people2So many questions

As CEO of my company, I have responsibility for dozens of members of staff.

You might imagine this means they come to me to discuss business dilemmas, to adjudicate personnel disputes and to help brainstorm ideas – and you’d be right.

But it also means that they come to me with personal issues. These range from health and mental issues to financial pressure, issues with children or parents which affect their ability to work, and many other worries.

I take the responsibility of helping my staff very seriously and am very sympathetic. It is an enormous privilege to be able to help.

However, sometimes I’m not always the best-placed person for this job. Occasionally I don’t have the necessary insight or skills and professional advice might be in order.

That’s why we have an arrangement with a health company, to whom I can refer my staff. They get the help they need – and I have the reassurance that they are properly taken care of. 

If you are in HR, you can probably relate.

When it comes to pensions, for example, you probably frequently field questions and queries from staff.

Sometimes the questions are simple – technical details you can easily answer, like who the company scheme is with or how much of their salary is going into their pension each month.

But often, the questions might be more complex.

house-1>> “I’m buying a new house – is it worth taking a lump sum from my pension so my mortgage is lower?”

yellow-piggybank-2>> “I’m 45 and have barely put anything into my pension – what’s the best way to build up my pot quickly?”

red-cash-2>> “I’ve inherited a large sum of money – what percentage should I put into my pension?”

Out of your comfort zone

These are really requests for advice rather than straight information. And while you really want to help your staff, you are probably not qualified to answer these questions.

After all, you aren't a pensions adviser or expert. Often, these questions are tied into other financial issues like mortgages and inheritance, which are certainly beyond your remit. And you do not want to cross the line into giving advice (…perhaps you’re not even sure exactly where that line lies).

The problem is that when you decline to deal with these questions, HR can get a bad rap. It is completely unfair because in most cases, it would be irresponsible for you to answer these questions. But staff often do not understand or accept that, and come away thinking that “HR are rubbish” – and even get angry and frustrated with you.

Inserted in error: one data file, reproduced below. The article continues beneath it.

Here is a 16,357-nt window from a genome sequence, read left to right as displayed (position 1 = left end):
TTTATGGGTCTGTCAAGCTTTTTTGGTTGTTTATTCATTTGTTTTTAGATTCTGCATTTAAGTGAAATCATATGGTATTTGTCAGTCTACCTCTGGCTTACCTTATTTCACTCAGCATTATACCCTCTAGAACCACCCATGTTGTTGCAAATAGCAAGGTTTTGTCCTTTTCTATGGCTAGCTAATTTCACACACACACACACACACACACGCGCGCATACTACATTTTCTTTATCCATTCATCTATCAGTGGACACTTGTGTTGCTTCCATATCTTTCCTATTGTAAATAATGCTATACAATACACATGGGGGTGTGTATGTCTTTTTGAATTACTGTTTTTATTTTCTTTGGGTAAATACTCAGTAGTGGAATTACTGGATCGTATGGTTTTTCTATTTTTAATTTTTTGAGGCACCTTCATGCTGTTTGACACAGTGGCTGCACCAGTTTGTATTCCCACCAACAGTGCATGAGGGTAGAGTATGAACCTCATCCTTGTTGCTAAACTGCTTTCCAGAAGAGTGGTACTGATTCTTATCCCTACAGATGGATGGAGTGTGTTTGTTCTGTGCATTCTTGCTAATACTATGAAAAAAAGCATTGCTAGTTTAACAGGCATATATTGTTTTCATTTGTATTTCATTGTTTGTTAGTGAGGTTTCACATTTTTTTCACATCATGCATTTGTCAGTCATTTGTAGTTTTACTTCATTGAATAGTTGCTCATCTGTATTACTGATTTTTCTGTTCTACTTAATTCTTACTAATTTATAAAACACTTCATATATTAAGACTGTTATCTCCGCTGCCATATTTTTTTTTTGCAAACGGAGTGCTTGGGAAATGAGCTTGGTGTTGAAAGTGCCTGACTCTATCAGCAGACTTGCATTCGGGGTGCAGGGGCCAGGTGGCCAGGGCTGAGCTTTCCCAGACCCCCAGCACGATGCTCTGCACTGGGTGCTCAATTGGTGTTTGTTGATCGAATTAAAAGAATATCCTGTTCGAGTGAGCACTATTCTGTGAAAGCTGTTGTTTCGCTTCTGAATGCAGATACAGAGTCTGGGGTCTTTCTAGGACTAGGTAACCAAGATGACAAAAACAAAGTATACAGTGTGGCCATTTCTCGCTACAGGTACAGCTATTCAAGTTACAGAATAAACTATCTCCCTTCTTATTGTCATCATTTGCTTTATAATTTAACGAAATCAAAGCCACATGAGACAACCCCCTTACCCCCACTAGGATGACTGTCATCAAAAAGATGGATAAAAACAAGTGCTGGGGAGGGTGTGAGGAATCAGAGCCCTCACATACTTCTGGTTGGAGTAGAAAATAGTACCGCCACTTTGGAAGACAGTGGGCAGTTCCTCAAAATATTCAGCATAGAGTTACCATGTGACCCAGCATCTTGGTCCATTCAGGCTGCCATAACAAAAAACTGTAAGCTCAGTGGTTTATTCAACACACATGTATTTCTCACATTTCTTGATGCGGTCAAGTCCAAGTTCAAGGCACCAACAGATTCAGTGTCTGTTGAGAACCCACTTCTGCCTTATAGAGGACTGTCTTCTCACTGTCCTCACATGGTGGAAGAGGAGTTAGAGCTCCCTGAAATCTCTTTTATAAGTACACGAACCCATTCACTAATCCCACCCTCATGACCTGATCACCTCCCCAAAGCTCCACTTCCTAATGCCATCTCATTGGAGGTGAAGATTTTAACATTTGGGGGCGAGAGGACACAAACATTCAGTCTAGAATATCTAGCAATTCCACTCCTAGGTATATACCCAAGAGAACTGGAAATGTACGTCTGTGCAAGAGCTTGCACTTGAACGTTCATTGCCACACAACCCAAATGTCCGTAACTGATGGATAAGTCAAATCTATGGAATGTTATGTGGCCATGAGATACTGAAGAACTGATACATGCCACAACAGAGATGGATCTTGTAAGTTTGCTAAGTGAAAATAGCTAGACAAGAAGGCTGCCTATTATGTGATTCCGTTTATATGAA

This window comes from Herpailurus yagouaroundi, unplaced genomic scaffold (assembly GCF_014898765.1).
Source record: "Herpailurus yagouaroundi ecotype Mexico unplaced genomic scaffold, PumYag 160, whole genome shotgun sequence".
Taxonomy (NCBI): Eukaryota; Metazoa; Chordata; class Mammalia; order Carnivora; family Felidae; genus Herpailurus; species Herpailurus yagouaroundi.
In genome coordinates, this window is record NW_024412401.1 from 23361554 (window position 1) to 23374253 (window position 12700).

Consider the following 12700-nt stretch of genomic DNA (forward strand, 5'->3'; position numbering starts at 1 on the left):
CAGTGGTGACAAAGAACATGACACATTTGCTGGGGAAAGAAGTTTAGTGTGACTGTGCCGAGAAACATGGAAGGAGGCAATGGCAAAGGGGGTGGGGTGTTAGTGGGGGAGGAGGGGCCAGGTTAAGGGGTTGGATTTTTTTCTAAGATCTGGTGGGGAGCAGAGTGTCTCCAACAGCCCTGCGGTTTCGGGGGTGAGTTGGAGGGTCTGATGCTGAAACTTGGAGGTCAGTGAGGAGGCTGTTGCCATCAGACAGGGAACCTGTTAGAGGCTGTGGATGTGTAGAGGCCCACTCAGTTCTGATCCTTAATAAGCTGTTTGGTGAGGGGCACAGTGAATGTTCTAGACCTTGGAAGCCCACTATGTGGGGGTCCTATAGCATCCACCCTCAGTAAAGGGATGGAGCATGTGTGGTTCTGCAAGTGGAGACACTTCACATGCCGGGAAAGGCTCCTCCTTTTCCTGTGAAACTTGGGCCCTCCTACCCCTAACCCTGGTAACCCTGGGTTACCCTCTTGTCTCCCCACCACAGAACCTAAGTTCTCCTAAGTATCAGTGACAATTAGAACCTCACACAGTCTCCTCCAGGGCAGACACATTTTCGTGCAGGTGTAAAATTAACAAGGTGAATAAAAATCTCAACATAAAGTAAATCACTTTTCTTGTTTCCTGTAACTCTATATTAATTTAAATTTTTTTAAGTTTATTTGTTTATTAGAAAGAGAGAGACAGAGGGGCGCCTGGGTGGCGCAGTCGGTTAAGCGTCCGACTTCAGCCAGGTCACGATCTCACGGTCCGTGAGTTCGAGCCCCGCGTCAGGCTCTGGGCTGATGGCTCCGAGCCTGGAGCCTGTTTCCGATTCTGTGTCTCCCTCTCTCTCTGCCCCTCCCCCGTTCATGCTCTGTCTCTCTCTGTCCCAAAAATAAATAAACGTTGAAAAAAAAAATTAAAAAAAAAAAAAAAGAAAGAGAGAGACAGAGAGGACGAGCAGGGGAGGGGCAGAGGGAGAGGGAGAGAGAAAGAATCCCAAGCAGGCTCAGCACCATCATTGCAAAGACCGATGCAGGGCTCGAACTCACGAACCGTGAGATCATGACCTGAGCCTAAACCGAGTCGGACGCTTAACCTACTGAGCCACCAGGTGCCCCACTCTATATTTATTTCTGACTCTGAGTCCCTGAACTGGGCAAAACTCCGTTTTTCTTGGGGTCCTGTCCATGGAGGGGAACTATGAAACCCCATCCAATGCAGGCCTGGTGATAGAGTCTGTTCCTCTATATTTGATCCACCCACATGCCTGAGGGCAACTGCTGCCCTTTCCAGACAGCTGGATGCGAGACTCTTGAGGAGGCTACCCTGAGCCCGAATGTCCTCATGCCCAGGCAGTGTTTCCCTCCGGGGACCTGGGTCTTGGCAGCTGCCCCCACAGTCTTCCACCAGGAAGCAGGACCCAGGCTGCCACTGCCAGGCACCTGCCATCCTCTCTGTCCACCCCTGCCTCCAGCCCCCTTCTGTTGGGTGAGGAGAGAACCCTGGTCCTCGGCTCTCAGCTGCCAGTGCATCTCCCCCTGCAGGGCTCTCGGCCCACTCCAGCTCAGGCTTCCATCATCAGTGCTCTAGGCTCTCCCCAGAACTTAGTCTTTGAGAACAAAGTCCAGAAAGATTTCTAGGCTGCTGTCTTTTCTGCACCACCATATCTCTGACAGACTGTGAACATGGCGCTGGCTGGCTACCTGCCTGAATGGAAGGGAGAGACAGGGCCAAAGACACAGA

Your heart probably sinks each time a staff member tells you, “I just have a quick pensions question….”, for this very reason.

But imagine that you didn’t have to turn staff away, when they come to you with these queries?

…That you could refer them to a reliable source of advice, who could look at their entire financial picture, and give them appropriate guidance?

You could rest assured that your staff were well-taken care of – no doubt a concern for your company.

You would also know that their finances were being well-handled, making them less financially stressed at home and in the workplace, and eventually enabling their retirement, when the time is right.

And they would walk away satisfied that HR had helped them – and knowing they worked for a caring company.

It’s a win all round.

That’s why we can offer our clients a dedicated pensions hotline service that can answer many of your staff’s pensions enquiries, or can refer them on to a financial adviser for more detailed questions. 

And that means fewer headaches for HR, and the knowledge that your staff’s queries are being dealt with by our experts.

To find out more, just click here to email me.

Posted by Steve Butler

Topics: Workplace Savings


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